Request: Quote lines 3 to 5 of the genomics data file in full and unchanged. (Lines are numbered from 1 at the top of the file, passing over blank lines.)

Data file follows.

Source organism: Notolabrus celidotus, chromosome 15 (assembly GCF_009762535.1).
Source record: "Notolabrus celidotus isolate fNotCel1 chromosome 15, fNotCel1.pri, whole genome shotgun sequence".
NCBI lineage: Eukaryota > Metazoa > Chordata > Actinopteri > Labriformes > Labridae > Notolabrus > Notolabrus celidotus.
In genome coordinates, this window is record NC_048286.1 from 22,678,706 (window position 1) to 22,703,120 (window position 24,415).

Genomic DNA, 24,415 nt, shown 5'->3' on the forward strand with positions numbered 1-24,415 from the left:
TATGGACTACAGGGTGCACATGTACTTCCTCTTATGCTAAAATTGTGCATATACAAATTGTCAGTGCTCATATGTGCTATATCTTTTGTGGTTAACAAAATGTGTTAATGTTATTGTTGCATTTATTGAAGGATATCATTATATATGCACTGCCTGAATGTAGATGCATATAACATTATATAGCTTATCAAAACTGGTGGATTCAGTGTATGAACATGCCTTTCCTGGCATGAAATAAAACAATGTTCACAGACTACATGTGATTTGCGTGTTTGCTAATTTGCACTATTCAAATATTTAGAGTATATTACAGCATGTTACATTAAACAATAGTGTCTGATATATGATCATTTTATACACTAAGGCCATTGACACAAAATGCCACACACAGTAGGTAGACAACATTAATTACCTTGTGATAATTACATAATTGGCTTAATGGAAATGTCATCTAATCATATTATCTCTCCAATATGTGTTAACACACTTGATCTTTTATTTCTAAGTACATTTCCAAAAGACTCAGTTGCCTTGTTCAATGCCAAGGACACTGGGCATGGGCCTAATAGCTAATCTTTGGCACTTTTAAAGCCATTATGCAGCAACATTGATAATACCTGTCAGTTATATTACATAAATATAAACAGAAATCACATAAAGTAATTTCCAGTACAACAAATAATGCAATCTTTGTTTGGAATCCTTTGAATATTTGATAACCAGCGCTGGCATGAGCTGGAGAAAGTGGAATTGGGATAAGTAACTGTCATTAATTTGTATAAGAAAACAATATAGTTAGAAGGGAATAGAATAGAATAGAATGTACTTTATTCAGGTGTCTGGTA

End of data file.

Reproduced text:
NCBI lineage: Eukaryota > Metazoa > Chordata > Actinopteri > Labriformes > Labridae > Notolabrus > Notolabrus celidotus.
In genome coordinates, this window is record NC_048286.1 from 22,678,706 (window position 1) to 22,703,120 (window position 24,415).

Genomic DNA, 24,415 nt, shown 5'->3' on the forward strand with positions numbered 1-24,415 from the left: